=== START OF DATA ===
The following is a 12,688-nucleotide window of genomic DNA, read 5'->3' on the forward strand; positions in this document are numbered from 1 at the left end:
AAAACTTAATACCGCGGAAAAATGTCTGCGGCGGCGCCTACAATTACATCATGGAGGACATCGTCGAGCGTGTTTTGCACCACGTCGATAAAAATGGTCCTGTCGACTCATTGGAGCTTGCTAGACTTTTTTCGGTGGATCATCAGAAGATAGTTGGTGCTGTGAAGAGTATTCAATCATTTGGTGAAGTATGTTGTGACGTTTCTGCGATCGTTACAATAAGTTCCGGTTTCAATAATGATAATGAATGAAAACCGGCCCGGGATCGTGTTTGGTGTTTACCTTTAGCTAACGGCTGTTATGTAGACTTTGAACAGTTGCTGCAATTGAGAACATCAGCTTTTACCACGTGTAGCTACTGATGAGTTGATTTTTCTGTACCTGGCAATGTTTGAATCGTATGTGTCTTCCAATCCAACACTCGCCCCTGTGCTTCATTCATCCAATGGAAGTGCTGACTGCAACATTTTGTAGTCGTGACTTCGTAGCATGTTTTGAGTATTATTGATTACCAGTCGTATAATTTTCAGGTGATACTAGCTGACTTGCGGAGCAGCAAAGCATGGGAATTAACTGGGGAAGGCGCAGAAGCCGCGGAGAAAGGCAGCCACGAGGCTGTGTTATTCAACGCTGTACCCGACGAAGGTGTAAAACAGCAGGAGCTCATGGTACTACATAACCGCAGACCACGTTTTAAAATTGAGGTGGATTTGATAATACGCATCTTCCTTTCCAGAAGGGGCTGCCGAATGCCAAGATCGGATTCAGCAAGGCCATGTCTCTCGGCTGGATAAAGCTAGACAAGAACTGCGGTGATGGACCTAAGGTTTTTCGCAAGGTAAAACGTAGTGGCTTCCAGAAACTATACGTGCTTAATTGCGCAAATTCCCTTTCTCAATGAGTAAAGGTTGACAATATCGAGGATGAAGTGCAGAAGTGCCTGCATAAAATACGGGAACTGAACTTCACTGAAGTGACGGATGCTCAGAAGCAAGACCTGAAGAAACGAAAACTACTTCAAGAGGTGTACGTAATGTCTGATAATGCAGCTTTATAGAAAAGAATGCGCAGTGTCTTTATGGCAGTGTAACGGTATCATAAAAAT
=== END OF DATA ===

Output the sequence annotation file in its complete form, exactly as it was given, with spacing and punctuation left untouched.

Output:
The following is a 12,688-nucleotide window of genomic DNA, read 5'->3' on the forward strand; positions in this document are numbered from 1 at the left end:
AAAACTTAATACCGCGGAAAAATGTCTGCGGCGGCGCCTACAATTACATCATGGAGGACATCGTCGAGCGTGTTTTGCACCACGTCGATAAAAATGGTCCTGTCGACTCATTGGAGCTTGCTAGACTTTTTTCGGTGGATCATCAGAAGATAGTTGGTGCTGTGAAGAGTATTCAATCATTTGGTGAAGTATGTTGTGACGTTTCTGCGATCGTTACAATAAGTTCCGGTTTCAATAATGATAATGAATGAAAACCGGCCCGGGATCGTGTTTGGTGTTTACCTTTAGCTAACGGCTGTTATGTAGACTTTGAACAGTTGCTGCAATTGAGAACATCAGCTTTTACCACGTGTAGCTACTGATGAGTTGATTTTTCTGTACCTGGCAATGTTTGAATCGTATGTGTCTTCCAATCCAACACTCGCCCCTGTGCTTCATTCATCCAATGGAAGTGCTGACTGCAACATTTTGTAGTCGTGACTTCGTAGCATGTTTTGAGTATTATTGATTACCAGTCGTATAATTTTCAGGTGATACTAGCTGACTTGCGGAGCAGCAAAGCATGGGAATTAACTGGGGAAGGCGCAGAAGCCGCGGAGAAAGGCAGCCACGAGGCTGTGTTATTCAACGCTGTACCCGACGAAGGTGTAAAACAGCAGGAGCTCATGGTACTACATAACCGCAGACCACGTTTTAAAATTGAGGTGGATTTGATAATACGCATCTTCCTTTCCAGAAGGGGCTGCCGAATGCCAAGATCGGATTCAGCAAGGCCATGTCTCTCGGCTGGATAAAGCTAGACAAGAACTGCGGTGATGGACCTAAGGTTTTTCGCAAGGTAAAACGTAGTGGCTTCCAGAAACTATACGTGCTTAATTGCGCAAATTCCCTTTCTCAATGAGTAAAGGTTGACAATATCGAGGATGAAGTGCAGAAGTGCCTGCATAAAATACGGGAACTGAACTTCACTGAAGTGACGGATGCTCAGAAGCAAGACCTGAAGAAACGAAAACTACTTCAAGAGGTGTACGTAATGTCTGATAATGCAGCTTTATAGAAAAGAATGCGCAGTGTCTTTATGGCAGTGTAACGGTATCATAAAAAT